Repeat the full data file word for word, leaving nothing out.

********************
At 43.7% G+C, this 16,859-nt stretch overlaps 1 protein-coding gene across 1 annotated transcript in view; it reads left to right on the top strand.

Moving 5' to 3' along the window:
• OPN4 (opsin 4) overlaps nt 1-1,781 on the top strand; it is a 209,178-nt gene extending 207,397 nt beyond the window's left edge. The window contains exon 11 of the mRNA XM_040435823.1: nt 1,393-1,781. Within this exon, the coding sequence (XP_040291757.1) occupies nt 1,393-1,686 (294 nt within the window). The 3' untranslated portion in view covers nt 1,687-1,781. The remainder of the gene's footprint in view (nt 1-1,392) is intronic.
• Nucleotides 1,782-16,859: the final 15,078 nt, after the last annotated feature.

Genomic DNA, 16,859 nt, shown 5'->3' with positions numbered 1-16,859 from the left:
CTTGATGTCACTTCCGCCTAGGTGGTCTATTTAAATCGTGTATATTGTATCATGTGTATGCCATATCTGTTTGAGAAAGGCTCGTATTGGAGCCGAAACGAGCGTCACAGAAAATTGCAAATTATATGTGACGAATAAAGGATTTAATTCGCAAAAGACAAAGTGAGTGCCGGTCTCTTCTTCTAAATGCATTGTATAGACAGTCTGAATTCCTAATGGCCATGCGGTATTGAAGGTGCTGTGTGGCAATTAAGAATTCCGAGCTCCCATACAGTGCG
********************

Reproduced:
At 43.7% G+C, this 16,859-nt stretch overlaps 1 protein-coding gene across 1 annotated transcript in view; it reads left to right on the top strand.

Moving 5' to 3' along the window:
• OPN4 (opsin 4) overlaps nt 1-1,781 on the top strand; it is a 209,178-nt gene extending 207,397 nt beyond the window's left edge. The window contains exon 11 of the mRNA XM_040435823.1: nt 1,393-1,781. Within this exon, the coding sequence (XP_040291757.1) occupies nt 1,393-1,686 (294 nt within the window). The 3' untranslated portion in view covers nt 1,687-1,781. The remainder of the gene's footprint in view (nt 1-1,392) is intronic.
• Nucleotides 1,782-16,859: the final 15,078 nt, after the last annotated feature.

Genomic DNA, 16,859 nt, shown 5'->3' with positions numbered 1-16,859 from the left:
CTTGATGTCACTTCCGCCTAGGTGGTCTATTTAAATCGTGTATATTGTATCATGTGTATGCCATATCTGTTTGAGAAAGGCTCGTATTGGAGCCGAAACGAGCGTCACAGAAAATTGCAAATTATATGTGACGAATAAAGGATTTAATTCGCAAAAGACAAAGTGAGTGCCGGTCTCTTCTTCTAAATGCATTGTATAGACAGTCTGAATTCCTAATGGCCATGCGGTATTGAAGGTGCTGTGTGGCAATTAAGAATTCCGAGCTCCCATACAGTGCG